Masterson, Hannahan lift Tribe 9-4 over Kansas City.
Cleveland Indians center fielder Grady Sizemore, right, is congratulated at the plate by teammate Matt LaPorta, left, after he drive him home with a two-run home run off Kansas City Royals relief pitcher Tim Collins in the eighth inning.
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CLEVELAND -- Coined by actor-turned-bad-boy Charlie Sheen, the catchphrase on the front of Justin Masterson's black T-shirt said it all.
That's how the Cleveland Indians are rolling these days.
"It's early, but I like where we're at, and I like what we're doing," Masterson said.
He won his fifth straight start, a stunning personal turnaround from last season, Jack Hannahan homered twice, and Shin-Soo Choo hit a three-run shot, leading the first-place Indians to a 9-4 win over the Kansas City Royals Tuesday night.
At 14-8, the Indians are off to their best start since 2007, when they won 96.
Masterson (5-0) allowed three runs and five hits in 6 2/3 innings. A year ago, the right-hander started 0-5, lost 11 straight games over two seasons, and went winless over a stretch of 17 starts -- a club record of futility. He's a different pitcher in 2011. The Indians are a different team.
They hit five homers, got saved by rookie reliever Vinnie Pestano, and won their eighth straight at home -- not bad for a team picked by most to finish at the bottom of their division.
"It's not the same guy doing it every time," Masterson said. "It's a different guy, that's what makes this fun. Guys are making plays here, there, and everywhere. It's not the same person every time, we're kind of doing it collectively, and it's kind of the sign of a pretty good team."
Hannahan hit solo shots in the third and fifth off Luke Hochevar (2-3), and Choo connected in the seventh on reliever Louis Coleman's first pitch to make it 7-3.
Grady Sizemore went 3-for-4 and hit a two-run homer in the eighth for the Indians.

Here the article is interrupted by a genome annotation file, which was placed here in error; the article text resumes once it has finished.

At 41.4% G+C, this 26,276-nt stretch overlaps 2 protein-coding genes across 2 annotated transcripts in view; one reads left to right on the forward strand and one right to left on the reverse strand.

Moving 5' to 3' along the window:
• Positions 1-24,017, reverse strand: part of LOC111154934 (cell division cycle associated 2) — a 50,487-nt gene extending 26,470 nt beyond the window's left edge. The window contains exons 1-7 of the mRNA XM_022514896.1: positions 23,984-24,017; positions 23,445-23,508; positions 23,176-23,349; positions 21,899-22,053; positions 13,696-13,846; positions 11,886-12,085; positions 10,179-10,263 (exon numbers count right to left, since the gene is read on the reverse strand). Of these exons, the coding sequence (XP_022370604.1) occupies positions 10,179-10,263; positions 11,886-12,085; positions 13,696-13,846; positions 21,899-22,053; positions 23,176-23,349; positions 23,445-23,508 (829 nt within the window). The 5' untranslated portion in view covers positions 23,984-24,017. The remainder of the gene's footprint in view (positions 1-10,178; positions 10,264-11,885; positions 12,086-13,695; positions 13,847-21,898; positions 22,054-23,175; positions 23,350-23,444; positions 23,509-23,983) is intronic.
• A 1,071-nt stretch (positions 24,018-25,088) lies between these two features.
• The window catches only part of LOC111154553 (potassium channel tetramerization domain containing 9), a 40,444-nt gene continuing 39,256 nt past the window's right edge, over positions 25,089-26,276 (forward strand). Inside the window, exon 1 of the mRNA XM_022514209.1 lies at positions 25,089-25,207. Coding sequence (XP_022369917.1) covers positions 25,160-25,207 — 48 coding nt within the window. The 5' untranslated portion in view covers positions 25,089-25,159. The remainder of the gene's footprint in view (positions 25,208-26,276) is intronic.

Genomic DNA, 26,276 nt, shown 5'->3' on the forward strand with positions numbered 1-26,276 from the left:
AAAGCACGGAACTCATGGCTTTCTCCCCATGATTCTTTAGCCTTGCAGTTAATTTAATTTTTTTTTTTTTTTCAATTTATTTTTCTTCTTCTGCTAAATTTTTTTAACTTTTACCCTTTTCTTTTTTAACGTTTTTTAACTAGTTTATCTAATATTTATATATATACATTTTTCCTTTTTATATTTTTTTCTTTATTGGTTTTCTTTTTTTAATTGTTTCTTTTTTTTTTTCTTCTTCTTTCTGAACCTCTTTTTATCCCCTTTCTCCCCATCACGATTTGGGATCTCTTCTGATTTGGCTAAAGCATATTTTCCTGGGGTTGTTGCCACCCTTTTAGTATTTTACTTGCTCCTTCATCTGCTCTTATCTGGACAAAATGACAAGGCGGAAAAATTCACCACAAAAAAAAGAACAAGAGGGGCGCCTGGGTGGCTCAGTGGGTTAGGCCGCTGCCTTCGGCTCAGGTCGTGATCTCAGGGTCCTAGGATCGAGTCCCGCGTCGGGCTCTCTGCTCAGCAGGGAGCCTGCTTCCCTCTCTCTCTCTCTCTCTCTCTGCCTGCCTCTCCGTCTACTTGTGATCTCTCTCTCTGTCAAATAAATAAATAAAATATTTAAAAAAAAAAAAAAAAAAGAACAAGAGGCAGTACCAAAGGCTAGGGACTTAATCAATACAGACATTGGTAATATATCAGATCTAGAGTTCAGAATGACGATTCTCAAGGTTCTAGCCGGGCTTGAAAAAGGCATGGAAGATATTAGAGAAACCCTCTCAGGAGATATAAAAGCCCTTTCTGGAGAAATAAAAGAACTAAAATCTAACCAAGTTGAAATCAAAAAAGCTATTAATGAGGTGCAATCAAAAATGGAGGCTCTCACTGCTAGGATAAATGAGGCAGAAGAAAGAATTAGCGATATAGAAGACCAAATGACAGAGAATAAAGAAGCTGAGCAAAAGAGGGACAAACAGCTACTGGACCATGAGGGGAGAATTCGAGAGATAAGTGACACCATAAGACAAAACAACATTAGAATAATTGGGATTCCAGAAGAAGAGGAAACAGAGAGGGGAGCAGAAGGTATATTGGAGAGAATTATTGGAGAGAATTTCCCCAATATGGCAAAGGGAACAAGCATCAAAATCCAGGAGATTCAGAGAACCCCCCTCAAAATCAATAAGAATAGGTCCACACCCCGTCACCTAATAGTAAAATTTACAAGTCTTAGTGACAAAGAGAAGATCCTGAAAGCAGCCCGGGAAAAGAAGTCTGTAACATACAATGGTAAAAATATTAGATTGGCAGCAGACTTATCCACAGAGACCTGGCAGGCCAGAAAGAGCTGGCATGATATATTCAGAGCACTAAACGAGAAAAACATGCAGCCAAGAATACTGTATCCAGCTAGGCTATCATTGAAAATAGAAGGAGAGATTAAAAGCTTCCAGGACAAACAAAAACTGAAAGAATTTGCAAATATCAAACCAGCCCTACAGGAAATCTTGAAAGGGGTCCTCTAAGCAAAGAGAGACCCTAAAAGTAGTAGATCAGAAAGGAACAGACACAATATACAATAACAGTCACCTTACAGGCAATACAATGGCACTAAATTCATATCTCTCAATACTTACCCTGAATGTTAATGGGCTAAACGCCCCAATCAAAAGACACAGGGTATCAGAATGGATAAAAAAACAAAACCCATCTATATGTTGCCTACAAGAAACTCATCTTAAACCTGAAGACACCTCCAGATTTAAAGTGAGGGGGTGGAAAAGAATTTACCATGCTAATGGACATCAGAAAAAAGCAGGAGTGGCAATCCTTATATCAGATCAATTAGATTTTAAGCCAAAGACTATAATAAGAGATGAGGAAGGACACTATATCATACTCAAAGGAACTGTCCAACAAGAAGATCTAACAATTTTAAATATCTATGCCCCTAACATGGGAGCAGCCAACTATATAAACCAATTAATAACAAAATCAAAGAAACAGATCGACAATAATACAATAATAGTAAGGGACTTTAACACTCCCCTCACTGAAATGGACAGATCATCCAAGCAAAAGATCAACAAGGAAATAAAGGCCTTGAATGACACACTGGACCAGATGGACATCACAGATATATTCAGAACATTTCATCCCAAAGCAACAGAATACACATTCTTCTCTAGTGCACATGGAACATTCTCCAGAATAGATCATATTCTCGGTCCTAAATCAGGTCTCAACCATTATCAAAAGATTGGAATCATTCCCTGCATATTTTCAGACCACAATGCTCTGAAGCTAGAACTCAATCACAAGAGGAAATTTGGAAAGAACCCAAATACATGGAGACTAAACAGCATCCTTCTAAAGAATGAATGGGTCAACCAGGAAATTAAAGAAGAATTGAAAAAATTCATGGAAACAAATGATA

Melky Cabrera homered, and Alex Gordon extended his hitting streak to 19 games for the Royals. Kansas City has dropped four in a row and seven of nine after a 10-4 start.
"It hasn't affected our confidence," designated hitter Billy Butler said. "Look what we did, we had a chance to win the game, even though we were down. We have to battle through it. That's all we can do. You go through it during the season and keep coming to the park ready to win."
Masterson's reversal has been one of the keys to the Indians' quick start. He finished strong in 2010 and has carried it over into this season. Of his five wins, four have come following a Cleveland loss, and he's gone at least six innings in each start.
He was pulled in the seventh with the Indians up only 4-3 and the tying run at second.
Reliever Tony Sipp came on and struck out Chris Getz, but the left-hander loaded the bases with none out in the eighth. Manager Manny Acta brought in Pestano, who worked out of the mess by getting two popups and a strikeout.
"He saved the day," Acta said.
Choo's third homer gave the Indians some breathing room in the seventh. Hannahan and Asdrubal Cabrera singled before Royals manager Ned Yost pulled Hochevar. Choo, who came in batting just .207, then blasted Coleman's first offering into the bullpen in center.
While the Indians' strong start may have surprised many around baseball, Acta always believed his team would be contending from the outset. And as for his club battling Kansas City for first in the AL Central, Acta couldn't care if it's April or October.
"It's good for baseball," he said. "It's good for both cities, both fan bases. Despite how early it is, we're happy about it."
Masterson opened by retiring 10 straight.